Session 4, Part B:
Parallel Lines

In This Part: Properties of Angles | Reasoning About Properties of Angles

 In the previous subpart, you gathered evidence of some properties of angles. But evidence alone doesn't explain why something is true, or even mean that it is true. Mathematics requires a reasoned argument that is general, not about a specific set of lines. When two lines intersect, the vertical angles (angles opposite each other) have the same measure.

Problem B5

In this problem, you will look at an explanation for why vertical angles have the same measure.

 a. m1 + m2 = 180°. Why? b. Also m3 + m2 = 180°. Why? c. So m1 must equal m3. Why? d. What other pair of angles is equal in measure? Why?

 When two parallel lines both intersect a third line, corresponding angles (angles in the same relative positions, like angles 1 and 7 or angles 3 and 5 in the picture below) have the same measure. One way to understand this is to imagine sliding a copy of the picture above along line j until line k sits on top of line l. Note 3 Now 1 sits exactly where 7 used to be, 3 sits exactly where 5 used to be, and so on. To prove that corresponding angles are congruent, we could add another line segment, , parallel to line j. By doing so we have created a parallelogram, and thus we know that the adjacent angles of a parallelogram (in this case 2 and 7) equal 180°. So, to prove that 1 and 7 are congruent, we write the following: 1 + 2 = 180° (because they form a straight line) 2 + 7 = 180° (because they are adjacent angles of a parallelogram) It follows that 1 + 2 = 2 + 7 = 180°. And thus, 1 = 7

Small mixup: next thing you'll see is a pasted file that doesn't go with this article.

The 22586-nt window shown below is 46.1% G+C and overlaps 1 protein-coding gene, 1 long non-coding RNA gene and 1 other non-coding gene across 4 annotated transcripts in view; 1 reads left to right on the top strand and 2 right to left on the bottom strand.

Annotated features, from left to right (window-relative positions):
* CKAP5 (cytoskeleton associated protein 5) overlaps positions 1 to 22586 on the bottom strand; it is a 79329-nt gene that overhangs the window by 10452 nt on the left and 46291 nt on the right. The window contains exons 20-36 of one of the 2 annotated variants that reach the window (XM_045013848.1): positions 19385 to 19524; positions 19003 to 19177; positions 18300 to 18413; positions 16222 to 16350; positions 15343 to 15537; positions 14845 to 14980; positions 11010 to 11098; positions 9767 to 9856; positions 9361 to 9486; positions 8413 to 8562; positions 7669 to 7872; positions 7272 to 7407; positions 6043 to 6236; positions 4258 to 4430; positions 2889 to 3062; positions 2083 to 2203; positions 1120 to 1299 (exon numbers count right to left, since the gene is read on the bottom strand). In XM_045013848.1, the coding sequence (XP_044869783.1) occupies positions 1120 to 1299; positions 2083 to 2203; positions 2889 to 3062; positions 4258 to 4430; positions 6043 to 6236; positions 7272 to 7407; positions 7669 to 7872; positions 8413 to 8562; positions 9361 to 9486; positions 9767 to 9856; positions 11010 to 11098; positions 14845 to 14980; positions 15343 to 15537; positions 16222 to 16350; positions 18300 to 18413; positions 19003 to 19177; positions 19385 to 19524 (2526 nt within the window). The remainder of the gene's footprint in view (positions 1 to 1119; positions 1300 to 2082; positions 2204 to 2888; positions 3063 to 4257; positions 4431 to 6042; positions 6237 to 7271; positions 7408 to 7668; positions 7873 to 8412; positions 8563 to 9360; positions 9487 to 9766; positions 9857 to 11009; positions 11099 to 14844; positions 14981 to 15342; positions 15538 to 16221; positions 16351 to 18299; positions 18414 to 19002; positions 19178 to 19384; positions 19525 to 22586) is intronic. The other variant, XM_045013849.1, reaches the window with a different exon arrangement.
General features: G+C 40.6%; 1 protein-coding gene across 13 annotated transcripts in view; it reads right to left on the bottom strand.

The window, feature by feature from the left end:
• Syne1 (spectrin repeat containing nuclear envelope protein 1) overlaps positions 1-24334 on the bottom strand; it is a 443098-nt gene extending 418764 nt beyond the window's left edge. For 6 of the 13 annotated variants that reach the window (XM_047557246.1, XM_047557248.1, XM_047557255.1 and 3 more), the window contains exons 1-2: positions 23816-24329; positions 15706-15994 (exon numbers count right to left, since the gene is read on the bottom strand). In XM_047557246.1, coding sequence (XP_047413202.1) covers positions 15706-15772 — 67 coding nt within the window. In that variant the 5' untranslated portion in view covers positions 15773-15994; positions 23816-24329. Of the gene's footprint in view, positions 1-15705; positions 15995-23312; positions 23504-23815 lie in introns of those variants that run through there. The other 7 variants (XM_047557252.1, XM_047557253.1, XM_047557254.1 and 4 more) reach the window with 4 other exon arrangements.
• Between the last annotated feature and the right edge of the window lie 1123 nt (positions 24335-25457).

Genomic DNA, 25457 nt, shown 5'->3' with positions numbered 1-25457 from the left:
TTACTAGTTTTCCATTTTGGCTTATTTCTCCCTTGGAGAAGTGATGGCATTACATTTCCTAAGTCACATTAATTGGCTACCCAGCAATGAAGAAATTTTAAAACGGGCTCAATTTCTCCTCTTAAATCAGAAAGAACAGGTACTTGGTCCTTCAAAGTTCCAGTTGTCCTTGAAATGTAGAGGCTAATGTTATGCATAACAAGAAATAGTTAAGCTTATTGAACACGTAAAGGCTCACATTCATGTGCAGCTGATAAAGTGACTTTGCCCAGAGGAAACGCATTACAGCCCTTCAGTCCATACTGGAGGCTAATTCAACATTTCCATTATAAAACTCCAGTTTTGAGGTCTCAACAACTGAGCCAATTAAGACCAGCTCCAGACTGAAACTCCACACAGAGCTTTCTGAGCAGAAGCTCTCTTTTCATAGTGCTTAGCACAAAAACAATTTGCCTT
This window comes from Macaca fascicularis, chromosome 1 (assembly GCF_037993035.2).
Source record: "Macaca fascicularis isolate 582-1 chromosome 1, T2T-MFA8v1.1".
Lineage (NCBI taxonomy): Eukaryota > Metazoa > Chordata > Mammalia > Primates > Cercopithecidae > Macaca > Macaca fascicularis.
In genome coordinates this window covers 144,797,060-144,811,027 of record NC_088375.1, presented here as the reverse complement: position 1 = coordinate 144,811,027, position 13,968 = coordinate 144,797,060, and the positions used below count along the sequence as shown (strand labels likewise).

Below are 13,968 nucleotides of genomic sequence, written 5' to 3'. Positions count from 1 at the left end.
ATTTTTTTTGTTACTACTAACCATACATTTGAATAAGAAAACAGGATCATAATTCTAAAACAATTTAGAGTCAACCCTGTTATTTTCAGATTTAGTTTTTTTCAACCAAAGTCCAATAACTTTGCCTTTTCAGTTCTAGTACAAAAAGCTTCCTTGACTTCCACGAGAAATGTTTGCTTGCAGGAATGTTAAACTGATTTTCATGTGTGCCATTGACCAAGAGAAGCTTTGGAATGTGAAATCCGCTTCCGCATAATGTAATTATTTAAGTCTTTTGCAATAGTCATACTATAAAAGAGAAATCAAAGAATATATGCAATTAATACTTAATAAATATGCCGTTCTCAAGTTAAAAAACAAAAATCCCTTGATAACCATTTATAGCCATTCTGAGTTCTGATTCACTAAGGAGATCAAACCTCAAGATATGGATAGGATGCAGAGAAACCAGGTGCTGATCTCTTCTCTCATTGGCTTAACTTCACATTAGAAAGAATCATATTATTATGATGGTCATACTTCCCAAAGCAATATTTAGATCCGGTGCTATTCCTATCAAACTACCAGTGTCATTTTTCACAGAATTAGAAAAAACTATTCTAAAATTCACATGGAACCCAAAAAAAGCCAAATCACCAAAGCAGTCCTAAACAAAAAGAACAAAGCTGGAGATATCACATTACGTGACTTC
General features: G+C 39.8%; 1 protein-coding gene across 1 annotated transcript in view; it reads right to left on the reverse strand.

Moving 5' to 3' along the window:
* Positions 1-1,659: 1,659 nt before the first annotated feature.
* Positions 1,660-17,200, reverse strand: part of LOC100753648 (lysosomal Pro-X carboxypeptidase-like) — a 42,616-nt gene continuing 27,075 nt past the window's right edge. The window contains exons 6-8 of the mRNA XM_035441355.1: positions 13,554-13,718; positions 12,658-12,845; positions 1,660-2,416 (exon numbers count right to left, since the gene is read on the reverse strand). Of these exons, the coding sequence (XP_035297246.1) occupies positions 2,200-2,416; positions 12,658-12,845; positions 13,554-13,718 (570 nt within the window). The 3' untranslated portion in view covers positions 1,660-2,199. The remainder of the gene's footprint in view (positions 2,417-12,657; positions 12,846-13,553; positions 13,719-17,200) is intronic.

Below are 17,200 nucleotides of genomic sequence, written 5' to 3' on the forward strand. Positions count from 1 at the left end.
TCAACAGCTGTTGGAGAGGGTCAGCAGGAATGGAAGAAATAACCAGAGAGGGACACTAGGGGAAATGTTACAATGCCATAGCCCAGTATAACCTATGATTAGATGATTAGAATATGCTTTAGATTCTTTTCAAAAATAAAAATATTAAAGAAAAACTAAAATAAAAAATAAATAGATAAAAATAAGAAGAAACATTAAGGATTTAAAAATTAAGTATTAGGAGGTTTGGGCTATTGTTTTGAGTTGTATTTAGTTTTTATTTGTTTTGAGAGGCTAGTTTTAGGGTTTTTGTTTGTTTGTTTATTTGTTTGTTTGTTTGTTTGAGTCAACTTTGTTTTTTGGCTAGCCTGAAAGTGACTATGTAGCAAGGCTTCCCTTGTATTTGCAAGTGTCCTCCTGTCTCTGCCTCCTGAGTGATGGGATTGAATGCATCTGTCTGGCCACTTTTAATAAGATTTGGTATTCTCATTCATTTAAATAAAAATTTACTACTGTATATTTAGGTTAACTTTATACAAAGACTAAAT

Alternate interior angles (angles on opposite sides of the transversal, and between the parallel lines, like 7 and 3 or 2 and 8), also have the same measure.

 Problem B6 Create an argument to explain why the above statement about alternate interior angles would be true. You may want to use the facts about corresponding angles and vertical angles, or you may come up with another explanation.

Problem B7

Create any quadrilateral with Geometer's Sketchpad. Construct the midpoints of all four sides of the quadrilateral, and then connect them in order.

 a. Describe the quadrilateral in the center. b. How could you test to see if you are right about the kind of quadrilateral you have in the center? What measurements could you make? c. Move around your original quadrilateral, changing its shape. What changes on the inside quadrilateral? What stays the same? d. How can you change your original quadrilateral to make the inside quadrilateral a square?

 Problem B5 adapted from IMPACT Mathematics, Course 1, developed by Educational Development Center, Inc. p. 473. © 2000 Glencoe/McGraw-Hill. Used with permission. www.glencoe.com/sec/math Problem B6 developed by Educational Development Center, Inc. © 2000 Glencoe/McGraw-Hill. Used with permission. www.glencoe.com/sec/math

Next > Part C: Circles

 Session 4: Index | Notes | Solutions | Video